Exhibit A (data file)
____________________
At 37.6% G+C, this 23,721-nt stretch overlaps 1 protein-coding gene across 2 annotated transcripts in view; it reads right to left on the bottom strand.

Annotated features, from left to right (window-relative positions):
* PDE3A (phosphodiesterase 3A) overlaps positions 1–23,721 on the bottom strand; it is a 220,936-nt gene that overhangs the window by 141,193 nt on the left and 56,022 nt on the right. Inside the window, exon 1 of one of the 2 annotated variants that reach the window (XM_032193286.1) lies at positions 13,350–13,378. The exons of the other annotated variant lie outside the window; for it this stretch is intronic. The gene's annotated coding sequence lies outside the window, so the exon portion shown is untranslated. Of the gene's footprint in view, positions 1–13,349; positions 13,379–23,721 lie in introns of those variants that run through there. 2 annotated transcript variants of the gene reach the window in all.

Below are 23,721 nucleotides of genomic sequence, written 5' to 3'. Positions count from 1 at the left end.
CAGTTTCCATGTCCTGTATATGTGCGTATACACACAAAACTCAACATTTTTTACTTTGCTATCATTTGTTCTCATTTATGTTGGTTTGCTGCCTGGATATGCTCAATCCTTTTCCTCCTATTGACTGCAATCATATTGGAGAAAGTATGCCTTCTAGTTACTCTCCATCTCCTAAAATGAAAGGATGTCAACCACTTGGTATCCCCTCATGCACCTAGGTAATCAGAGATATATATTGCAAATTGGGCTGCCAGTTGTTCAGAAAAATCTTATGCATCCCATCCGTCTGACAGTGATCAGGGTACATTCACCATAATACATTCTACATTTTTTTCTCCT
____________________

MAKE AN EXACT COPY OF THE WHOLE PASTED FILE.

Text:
At 37.6% G+C, this 23,721-nt stretch overlaps 1 protein-coding gene across 2 annotated transcripts in view; it reads right to left on the bottom strand.

Annotated features, from left to right (window-relative positions):
* PDE3A (phosphodiesterase 3A) overlaps positions 1–23,721 on the bottom strand; it is a 220,936-nt gene that overhangs the window by 141,193 nt on the left and 56,022 nt on the right. Inside the window, exon 1 of one of the 2 annotated variants that reach the window (XM_032193286.1) lies at positions 13,350–13,378. The exons of the other annotated variant lie outside the window; for it this stretch is intronic. The gene's annotated coding sequence lies outside the window, so the exon portion shown is untranslated. Of the gene's footprint in view, positions 1–13,349; positions 13,379–23,721 lie in introns of those variants that run through there. 2 annotated transcript variants of the gene reach the window in all.

Below are 23,721 nucleotides of genomic sequence, written 5' to 3'. Positions count from 1 at the left end.
CAGTTTCCATGTCCTGTATATGTGCGTATACACACAAAACTCAACATTTTTTACTTTGCTATCATTTGTTCTCATTTATGTTGGTTTGCTGCCTGGATATGCTCAATCCTTTTCCTCCTATTGACTGCAATCATATTGGAGAAAGTATGCCTTCTAGTTACTCTCCATCTCCTAAAATGAAAGGATGTCAACCACTTGGTATCCCCTCATGCACCTAGGTAATCAGAGATATATATTGCAAATTGGGCTGCCAGTTGTTCAGAAAAATCTTATGCATCCCATCCGTCTGACAGTGATCAGGGTACATTCACCATAATACATTCTACATTTTTTTCTCCT